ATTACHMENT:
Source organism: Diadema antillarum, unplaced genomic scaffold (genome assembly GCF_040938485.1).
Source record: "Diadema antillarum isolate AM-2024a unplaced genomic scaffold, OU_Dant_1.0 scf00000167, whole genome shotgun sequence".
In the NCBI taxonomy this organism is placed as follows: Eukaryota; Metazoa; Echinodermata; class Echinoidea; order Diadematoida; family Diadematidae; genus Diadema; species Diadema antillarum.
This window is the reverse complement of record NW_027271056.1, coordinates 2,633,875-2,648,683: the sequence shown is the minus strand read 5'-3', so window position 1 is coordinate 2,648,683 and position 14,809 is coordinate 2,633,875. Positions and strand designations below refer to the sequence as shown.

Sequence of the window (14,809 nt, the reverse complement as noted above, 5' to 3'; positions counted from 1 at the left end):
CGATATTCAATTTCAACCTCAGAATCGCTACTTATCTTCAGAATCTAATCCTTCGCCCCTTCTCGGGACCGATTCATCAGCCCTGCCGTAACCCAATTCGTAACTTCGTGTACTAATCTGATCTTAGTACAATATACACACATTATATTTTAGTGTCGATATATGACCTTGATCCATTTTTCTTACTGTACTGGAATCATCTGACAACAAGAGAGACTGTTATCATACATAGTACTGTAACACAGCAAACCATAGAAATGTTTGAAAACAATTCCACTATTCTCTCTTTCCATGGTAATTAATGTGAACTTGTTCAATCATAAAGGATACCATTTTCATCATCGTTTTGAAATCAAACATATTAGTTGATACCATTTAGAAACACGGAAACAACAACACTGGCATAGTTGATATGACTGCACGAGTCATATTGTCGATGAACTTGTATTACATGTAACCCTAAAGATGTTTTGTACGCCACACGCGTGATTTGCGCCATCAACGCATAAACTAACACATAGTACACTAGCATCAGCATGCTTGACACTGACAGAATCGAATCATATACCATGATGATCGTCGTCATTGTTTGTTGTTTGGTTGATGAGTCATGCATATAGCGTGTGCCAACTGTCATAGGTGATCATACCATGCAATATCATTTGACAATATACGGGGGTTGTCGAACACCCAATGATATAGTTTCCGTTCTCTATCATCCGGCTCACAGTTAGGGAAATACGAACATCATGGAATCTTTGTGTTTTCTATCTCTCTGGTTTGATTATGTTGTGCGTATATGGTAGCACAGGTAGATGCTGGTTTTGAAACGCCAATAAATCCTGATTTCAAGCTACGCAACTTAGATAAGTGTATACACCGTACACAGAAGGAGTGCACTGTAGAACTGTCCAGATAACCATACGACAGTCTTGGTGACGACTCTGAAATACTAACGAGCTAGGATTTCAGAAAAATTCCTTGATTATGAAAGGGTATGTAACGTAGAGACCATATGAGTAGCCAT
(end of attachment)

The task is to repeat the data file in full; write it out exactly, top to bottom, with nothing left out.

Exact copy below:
Source organism: Diadema antillarum, unplaced genomic scaffold (genome assembly GCF_040938485.1).
Source record: "Diadema antillarum isolate AM-2024a unplaced genomic scaffold, OU_Dant_1.0 scf00000167, whole genome shotgun sequence".
In the NCBI taxonomy this organism is placed as follows: Eukaryota; Metazoa; Echinodermata; class Echinoidea; order Diadematoida; family Diadematidae; genus Diadema; species Diadema antillarum.
This window is the reverse complement of record NW_027271056.1, coordinates 2,633,875-2,648,683: the sequence shown is the minus strand read 5'-3', so window position 1 is coordinate 2,648,683 and position 14,809 is coordinate 2,633,875. Positions and strand designations below refer to the sequence as shown.

Sequence of the window (14,809 nt, the reverse complement as noted above, 5' to 3'; positions counted from 1 at the left end):
CGATATTCAATTTCAACCTCAGAATCGCTACTTATCTTCAGAATCTAATCCTTCGCCCCTTCTCGGGACCGATTCATCAGCCCTGCCGTAACCCAATTCGTAACTTCGTGTACTAATCTGATCTTAGTACAATATACACACATTATATTTTAGTGTCGATATATGACCTTGATCCATTTTTCTTACTGTACTGGAATCATCTGACAACAAGAGAGACTGTTATCATACATAGTACTGTAACACAGCAAACCATAGAAATGTTTGAAAACAATTCCACTATTCTCTCTTTCCATGGTAATTAATGTGAACTTGTTCAATCATAAAGGATACCATTTTCATCATCGTTTTGAAATCAAACATATTAGTTGATACCATTTAGAAACACGGAAACAACAACACTGGCATAGTTGATATGACTGCACGAGTCATATTGTCGATGAACTTGTATTACATGTAACCCTAAAGATGTTTTGTACGCCACACGCGTGATTTGCGCCATCAACGCATAAACTAACACATAGTACACTAGCATCAGCATGCTTGACACTGACAGAATCGAATCATATACCATGATGATCGTCGTCATTGTTTGTTGTTTGGTTGATGAGTCATGCATATAGCGTGTGCCAACTGTCATAGGTGATCATACCATGCAATATCATTTGACAATATACGGGGGTTGTCGAACACCCAATGATATAGTTTCCGTTCTCTATCATCCGGCTCACAGTTAGGGAAATACGAACATCATGGAATCTTTGTGTTTTCTATCTCTCTGGTTTGATTATGTTGTGCGTATATGGTAGCACAGGTAGATGCTGGTTTTGAAACGCCAATAAATCCTGATTTCAAGCTACGCAACTTAGATAAGTGTATACACCGTACACAGAAGGAGTGCACTGTAGAACTGTCCAGATAACCATACGACAGTCTTGGTGACGACTCTGAAATACTAACGAGCTAGGATTTCAGAAAAATTCCTTGATTATGAAAGGGTATGTAACGTAGAGACCATATGAGTAGCCAT